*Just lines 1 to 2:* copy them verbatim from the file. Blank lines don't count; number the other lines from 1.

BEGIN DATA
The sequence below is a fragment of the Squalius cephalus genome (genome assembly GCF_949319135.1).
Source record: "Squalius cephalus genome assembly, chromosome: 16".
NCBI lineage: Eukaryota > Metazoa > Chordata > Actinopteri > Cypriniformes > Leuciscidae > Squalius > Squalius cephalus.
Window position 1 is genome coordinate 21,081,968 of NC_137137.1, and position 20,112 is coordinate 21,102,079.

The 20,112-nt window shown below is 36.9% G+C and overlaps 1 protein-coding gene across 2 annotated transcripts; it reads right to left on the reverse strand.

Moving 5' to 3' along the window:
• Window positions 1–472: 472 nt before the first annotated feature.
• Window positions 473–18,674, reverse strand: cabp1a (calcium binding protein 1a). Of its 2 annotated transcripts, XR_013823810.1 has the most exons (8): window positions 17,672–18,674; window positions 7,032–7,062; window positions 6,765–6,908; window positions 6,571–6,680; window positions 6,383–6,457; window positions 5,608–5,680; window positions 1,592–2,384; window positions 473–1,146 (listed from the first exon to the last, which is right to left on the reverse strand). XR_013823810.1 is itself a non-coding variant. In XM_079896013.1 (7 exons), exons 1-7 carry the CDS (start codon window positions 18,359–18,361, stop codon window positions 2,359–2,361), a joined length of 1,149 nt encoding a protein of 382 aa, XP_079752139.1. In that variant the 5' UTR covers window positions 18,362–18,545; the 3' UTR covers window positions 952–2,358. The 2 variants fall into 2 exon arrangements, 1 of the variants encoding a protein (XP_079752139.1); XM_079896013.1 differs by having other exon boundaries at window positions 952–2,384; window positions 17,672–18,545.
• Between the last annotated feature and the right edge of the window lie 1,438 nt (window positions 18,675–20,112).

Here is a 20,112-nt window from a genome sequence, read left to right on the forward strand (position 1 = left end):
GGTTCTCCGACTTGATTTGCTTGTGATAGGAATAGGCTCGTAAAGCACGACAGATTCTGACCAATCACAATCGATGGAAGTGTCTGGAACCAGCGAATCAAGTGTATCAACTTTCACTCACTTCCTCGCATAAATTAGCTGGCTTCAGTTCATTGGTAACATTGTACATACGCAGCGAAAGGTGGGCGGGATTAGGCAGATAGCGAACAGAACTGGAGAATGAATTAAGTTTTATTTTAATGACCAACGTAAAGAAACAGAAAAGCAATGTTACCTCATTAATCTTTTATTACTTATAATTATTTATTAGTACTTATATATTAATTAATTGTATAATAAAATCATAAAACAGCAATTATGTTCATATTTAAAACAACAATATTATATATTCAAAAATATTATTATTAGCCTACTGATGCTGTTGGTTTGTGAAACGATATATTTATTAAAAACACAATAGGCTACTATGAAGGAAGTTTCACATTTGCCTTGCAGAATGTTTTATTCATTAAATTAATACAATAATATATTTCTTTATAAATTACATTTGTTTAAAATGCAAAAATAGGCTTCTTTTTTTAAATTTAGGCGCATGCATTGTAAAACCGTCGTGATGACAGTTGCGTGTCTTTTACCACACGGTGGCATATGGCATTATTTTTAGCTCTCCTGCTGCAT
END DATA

The sequence below is a fragment of the Squalius cephalus genome (genome assembly GCF_949319135.1).
Source record: "Squalius cephalus genome assembly, chromosome: 16".